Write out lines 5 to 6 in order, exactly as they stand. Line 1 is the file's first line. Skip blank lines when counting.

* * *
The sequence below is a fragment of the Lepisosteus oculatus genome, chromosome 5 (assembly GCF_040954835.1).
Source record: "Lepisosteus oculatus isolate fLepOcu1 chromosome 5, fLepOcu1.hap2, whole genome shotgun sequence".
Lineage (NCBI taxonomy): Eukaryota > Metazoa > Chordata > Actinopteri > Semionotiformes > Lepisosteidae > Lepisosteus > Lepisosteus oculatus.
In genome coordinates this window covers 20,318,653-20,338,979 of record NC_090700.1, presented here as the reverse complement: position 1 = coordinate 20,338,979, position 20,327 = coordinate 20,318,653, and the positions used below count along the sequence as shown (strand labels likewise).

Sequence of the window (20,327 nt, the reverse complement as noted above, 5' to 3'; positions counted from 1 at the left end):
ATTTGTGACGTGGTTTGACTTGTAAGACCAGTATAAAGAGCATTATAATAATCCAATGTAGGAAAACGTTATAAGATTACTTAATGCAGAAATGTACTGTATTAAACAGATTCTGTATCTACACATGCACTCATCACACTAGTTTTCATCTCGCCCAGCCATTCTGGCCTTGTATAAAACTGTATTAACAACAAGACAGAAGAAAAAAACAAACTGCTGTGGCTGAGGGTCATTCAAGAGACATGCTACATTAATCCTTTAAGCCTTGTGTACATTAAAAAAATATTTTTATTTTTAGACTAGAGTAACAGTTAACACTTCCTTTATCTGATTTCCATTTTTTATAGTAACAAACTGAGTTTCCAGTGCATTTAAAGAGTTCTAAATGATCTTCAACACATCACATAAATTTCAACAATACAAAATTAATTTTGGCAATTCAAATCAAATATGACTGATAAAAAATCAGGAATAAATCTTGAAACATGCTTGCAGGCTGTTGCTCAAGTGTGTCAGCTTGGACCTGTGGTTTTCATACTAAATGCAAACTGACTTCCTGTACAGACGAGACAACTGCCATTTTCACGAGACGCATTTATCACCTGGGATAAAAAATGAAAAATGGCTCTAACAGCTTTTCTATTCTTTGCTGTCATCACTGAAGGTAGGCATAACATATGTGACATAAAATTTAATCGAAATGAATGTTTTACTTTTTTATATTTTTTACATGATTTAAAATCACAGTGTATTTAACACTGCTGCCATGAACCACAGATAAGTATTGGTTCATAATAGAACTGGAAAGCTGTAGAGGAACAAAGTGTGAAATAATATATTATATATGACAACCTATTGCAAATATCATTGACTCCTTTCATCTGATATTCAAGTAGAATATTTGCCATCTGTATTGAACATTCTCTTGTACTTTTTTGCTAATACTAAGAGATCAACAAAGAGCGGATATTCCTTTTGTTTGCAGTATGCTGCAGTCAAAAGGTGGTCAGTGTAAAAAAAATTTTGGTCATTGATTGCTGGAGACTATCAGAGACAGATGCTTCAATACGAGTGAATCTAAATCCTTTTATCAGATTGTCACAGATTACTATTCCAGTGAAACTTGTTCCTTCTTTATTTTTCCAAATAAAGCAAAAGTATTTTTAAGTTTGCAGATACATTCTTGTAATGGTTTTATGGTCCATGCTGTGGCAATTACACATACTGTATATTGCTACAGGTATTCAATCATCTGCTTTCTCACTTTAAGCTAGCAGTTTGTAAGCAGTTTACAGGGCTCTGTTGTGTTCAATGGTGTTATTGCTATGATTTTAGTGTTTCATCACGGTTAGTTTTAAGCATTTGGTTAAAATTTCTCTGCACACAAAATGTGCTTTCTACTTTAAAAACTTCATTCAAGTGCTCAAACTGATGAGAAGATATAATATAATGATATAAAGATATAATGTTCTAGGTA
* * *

Sequence of the window (20,327 nt, the reverse complement as noted above, 5' to 3'; positions counted from 1 at the left end):
ATTTGTGACGTGGTTTGACTTGTAAGACCAGTATAAAGAGCATTATAATAATCCAATGTAGGAAAACGTTATAAGATTACTTAATGCAGAAATGTACTGTATTAAACAGATTCTGTATCTACACATGCACTCATCACACTAGTTTTCATCTCGCCCAGCCATTCTGGCCTTGTATAAAACTGTATTAACAACAAGACAGAAGAAAAAAACAAACTGCTGTGGCTGAGGGTCATTCAAGAGACATGCTACATTAATCCTTTAAGCCTTGTGTACATTAAAAAAATATTTTTATTTTTAGACTAGAGTAACAGTTAACACTTCCTTTATCTGATTTCCATTTTTTATAGTAACAAACTGAGTTTCCAGTGCATTTAAAGAGTTCTAAATGATCTTCAACACATCACATAAATTTCAACAATACAAAATTAATTTTGGCAATTCAAATCAAATATGACTGATAAAAAATCAGGAATAAATCTTGAAACATGCTTGCAGGCTGTTGCTCAAGTGTGTCAGCTTGGACCTGTGGTTTTCATACTAAATGCAAACTGACTTCCTGTACAGACGAGACAACTGCCATTTTCACGAGACGCATTTATCACCTGGGATAAAAAATGAAAAATGGCTCTAACAGCTTTTCTATTCTTTGCTGTCATCACTGAAGGTAGGCATAACATATGTGACATAAAATTTAATCGAAATGAATGTTTTACTTTTTTATATTTTTTACATGATTTAAAATCACAGTGTATTTAACACTGCTGCCATGAACCACAGATAAGTATTGGTTCATAATAGAACTGGAAAGCTGTAGAGGAACAAAGTGTGAAATAATATATTATATATGACAACCTATTGCAAATATCATTGACTCCTTTCATCTGATATTCAAGTAGAATATTTGCCATCTGTATTGAACATTCTCTTGTACTTTTTTGCTAATACTAAGAGATCAACAAAGAGCGGATATTCCTTTTGTTTGCAGTATGCTGCAGTCAAAAGGTGGTCAGTGTAAAAAAAATTTTGGTCATTGATTGCTGGAGACTATCAGAGACAGATGCTTCAATACGAGTGAATCTAAATCCTTTTATCAGATTGTCACAGATTACTATTCCAGTGAAACTTGTTCCTTCTTTATTTTTCCAAATAAAGCAAAAGTATTTTTAAGTTTGCAGATACATTCTTGTAATGGTTTTATGGTCCATGCTGTGGCAATTACACATACTGTATATTGCTACAGGTATTCAATCATCTGCTTTCTCACTTTAAGCTAGCAGTTTGTAAGCAGTTTACAGGGCTCTGTTGTGTTCAATGGTGTTATTGCTATGATTTTAGTGTTTCATCACGGTTAGTTTTAAGCATTTGGTTAAAATTTCTCTGCACACAAAATGTGCTTTCTACTTTAAAAACTTCATTCAAGTGCTCAAACTGATGAGAAGATATAATATAATGATATAAAGATATAATGTTCTAGGTA